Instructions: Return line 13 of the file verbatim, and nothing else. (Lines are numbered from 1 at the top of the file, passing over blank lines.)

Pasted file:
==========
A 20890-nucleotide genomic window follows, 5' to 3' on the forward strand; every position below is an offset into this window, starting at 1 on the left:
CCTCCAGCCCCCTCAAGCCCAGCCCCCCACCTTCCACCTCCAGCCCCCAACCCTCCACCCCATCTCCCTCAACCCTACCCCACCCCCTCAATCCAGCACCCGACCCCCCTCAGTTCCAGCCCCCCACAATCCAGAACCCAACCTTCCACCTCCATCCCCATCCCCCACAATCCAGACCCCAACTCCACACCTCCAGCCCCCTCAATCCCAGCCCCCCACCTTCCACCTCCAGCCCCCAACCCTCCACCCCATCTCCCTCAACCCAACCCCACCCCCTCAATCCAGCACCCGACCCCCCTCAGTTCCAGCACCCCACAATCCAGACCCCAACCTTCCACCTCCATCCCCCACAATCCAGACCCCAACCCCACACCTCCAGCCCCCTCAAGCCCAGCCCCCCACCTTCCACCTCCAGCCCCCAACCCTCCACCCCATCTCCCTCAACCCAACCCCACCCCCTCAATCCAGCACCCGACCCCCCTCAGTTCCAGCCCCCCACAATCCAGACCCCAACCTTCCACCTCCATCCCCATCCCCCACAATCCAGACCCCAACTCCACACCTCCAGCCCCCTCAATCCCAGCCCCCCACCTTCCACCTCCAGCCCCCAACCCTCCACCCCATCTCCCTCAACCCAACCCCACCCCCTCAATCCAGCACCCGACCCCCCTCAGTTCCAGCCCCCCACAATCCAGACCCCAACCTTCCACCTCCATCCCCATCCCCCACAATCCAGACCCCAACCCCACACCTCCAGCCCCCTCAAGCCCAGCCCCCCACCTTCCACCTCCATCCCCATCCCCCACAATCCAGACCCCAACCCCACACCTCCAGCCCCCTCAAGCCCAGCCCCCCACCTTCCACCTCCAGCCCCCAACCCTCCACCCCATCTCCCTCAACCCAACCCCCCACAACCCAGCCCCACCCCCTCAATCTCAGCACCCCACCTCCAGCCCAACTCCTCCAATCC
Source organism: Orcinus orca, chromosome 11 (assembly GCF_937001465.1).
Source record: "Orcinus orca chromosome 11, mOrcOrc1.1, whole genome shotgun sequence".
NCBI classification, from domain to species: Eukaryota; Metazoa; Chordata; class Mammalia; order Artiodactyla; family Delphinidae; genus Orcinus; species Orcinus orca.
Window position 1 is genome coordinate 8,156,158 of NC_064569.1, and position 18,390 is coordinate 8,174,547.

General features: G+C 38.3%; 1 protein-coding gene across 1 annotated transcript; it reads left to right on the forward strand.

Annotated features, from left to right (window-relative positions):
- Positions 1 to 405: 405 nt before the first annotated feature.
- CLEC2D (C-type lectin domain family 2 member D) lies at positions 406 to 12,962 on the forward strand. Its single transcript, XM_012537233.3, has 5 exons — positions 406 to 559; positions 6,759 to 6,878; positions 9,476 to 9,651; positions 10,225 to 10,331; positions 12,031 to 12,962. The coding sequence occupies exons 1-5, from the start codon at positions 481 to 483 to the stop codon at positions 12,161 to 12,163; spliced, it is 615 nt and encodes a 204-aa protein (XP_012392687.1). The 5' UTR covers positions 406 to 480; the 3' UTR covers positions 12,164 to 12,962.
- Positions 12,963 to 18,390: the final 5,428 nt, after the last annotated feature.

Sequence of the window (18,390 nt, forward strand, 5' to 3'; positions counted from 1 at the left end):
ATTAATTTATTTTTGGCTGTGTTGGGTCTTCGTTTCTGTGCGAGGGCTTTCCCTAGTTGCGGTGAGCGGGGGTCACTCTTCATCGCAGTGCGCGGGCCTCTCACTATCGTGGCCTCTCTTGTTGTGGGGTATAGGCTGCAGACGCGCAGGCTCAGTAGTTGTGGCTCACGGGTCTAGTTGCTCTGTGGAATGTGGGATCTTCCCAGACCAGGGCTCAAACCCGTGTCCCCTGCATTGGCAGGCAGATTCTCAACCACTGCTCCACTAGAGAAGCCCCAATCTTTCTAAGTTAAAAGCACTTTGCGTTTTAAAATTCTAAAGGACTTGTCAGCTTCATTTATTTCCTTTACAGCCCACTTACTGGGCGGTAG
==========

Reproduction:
ATTAATTTATTTTTGGCTGTGTTGGGTCTTCGTTTCTGTGCGAGGGCTTTCCCTAGTTGCGGTGAGCGGGGGTCACTCTTCATCGCAGTGCGCGGGCCTCTCACTATCGTGGCCTCTCTTGTTGTGGGGTATAGGCTGCAGACGCGCAGGCTCAGTAGTTGTGGCTCACGGGTCTAGTTGCTCTGTGGAATGTGGGATCTTCCCAGACCAGGGCTCAAACCCGTGTCCCCTGCATTGGCAGGCAGATTCTCAACCACTGCTCCACTAGAGAAGCCCCAATCTTTCTAAGTTAAAAGCACTTTGCGTTTTAAAATTCTAAAGGACTTGTCAGCTTCATTTATTTCCTTTACAGCCCACTTACTGGGCGGTAG